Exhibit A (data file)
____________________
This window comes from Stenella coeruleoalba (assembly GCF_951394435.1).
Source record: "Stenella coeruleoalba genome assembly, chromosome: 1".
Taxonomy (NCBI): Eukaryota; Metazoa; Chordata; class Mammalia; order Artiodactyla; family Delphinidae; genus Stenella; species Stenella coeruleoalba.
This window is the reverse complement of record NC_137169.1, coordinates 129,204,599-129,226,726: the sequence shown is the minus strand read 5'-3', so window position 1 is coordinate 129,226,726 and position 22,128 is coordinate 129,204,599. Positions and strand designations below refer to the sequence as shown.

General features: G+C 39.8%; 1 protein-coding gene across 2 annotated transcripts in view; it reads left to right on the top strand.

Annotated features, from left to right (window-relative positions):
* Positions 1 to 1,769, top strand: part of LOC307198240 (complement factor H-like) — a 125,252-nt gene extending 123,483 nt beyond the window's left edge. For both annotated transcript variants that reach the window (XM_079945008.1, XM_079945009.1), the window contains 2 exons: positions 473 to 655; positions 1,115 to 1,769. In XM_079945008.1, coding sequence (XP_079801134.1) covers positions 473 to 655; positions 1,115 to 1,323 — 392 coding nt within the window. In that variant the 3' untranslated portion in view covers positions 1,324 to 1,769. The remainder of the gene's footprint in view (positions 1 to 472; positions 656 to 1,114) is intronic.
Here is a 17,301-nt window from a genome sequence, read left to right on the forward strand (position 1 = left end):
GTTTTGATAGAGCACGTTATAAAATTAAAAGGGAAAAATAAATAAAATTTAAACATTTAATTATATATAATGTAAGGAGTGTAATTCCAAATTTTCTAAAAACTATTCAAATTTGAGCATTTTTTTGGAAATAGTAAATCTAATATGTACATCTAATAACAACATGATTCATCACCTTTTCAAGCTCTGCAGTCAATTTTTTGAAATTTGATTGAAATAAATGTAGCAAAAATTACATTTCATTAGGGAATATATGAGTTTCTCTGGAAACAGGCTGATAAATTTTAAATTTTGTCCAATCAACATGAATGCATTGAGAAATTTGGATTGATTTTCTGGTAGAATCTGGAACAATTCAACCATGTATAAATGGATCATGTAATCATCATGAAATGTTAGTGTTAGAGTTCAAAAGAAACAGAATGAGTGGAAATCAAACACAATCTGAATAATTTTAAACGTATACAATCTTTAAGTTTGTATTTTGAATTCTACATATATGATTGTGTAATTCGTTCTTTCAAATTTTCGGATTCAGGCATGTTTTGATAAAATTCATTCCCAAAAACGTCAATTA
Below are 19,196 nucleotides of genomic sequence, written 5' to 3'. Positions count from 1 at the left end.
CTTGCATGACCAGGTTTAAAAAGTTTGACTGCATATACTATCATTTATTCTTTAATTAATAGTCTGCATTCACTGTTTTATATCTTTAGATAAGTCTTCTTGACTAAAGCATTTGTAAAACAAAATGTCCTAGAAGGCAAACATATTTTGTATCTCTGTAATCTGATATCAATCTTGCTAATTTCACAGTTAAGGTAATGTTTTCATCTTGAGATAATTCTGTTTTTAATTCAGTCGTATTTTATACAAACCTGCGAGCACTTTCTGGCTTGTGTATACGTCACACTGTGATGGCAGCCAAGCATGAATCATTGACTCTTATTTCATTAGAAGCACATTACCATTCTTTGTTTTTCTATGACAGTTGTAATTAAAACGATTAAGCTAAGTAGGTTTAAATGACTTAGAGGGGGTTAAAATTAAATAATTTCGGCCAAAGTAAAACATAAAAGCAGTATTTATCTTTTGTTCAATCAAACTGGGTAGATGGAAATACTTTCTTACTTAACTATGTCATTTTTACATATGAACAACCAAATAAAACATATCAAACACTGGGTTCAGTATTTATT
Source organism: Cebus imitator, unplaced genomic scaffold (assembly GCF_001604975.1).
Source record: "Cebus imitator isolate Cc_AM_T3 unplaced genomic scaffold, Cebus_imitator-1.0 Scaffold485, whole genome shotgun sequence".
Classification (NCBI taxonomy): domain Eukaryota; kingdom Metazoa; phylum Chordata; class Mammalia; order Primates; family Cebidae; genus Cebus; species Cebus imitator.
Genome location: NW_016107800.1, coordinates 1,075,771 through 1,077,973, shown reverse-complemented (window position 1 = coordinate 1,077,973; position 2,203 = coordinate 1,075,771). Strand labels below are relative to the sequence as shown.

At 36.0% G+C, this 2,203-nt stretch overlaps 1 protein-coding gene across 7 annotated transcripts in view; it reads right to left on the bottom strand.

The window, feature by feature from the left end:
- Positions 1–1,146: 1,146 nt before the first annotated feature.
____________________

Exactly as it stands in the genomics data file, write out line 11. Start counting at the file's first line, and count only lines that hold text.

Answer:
CTTGCATGACCAGGTTTAAAAAGTTTGACTGCATATACTATCATTTATTCTTTAATTAATAGTCTGCATTCACTGTTTTATATCTTTAGATAAGTCTTCTTGACTAAAGCATTTGTAAAACAAAATGTCCTAGAAGGCAAACATATTTTGTATCTCTGTAATCTGATATCAATCTTGCTAATTTCACAGTTAAGGTAATGTTTTCATCTTGAGATAATTCTGTTTTTAATTCAGTCGTATTTTATACAAACCTGCGAGCACTTTCTGGCTTGTGTATACGTCACACTGTGATGGCAGCCAAGCATGAATCATTGACTCTTATTTCATTAGAAGCACATTACCATTCTTTGTTTTTCTATGACAGTTGTAATTAAAACGATTAAGCTAAGTAGGTTTAAATGACTTAGAGGGGGTTAAAATTAAATAATTTCGGCCAAAGTAAAACATAAAAGCAGTATTTATCTTTTGTTCAATCAAACTGGGTAGATGGAAATACTTTCTTACTTAACTATGTCATTTTTACATATGAACAACCAAATAAAACATATCAAACACTGGGTTCAGTATTTATT